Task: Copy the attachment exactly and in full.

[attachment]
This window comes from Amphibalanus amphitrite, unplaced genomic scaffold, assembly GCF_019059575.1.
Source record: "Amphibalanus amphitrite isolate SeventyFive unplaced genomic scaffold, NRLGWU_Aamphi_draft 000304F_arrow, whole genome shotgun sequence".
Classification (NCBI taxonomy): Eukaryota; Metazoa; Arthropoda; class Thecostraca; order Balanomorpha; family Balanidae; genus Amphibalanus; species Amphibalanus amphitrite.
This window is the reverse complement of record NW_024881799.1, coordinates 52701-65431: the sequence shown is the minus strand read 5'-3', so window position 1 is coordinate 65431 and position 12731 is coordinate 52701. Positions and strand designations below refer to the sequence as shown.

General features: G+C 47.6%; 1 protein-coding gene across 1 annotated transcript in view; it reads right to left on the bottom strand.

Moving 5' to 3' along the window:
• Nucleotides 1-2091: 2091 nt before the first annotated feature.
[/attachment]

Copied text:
This window comes from Amphibalanus amphitrite, unplaced genomic scaffold, assembly GCF_019059575.1.
Source record: "Amphibalanus amphitrite isolate SeventyFive unplaced genomic scaffold, NRLGWU_Aamphi_draft 000304F_arrow, whole genome shotgun sequence".
Classification (NCBI taxonomy): Eukaryota; Metazoa; Arthropoda; class Thecostraca; order Balanomorpha; family Balanidae; genus Amphibalanus; species Amphibalanus amphitrite.
This window is the reverse complement of record NW_024881799.1, coordinates 52701-65431: the sequence shown is the minus strand read 5'-3', so window position 1 is coordinate 65431 and position 12731 is coordinate 52701. Positions and strand designations below refer to the sequence as shown.

General features: G+C 47.6%; 1 protein-coding gene across 1 annotated transcript in view; it reads right to left on the bottom strand.

Moving 5' to 3' along the window:
• Nucleotides 1-2091: 2091 nt before the first annotated feature.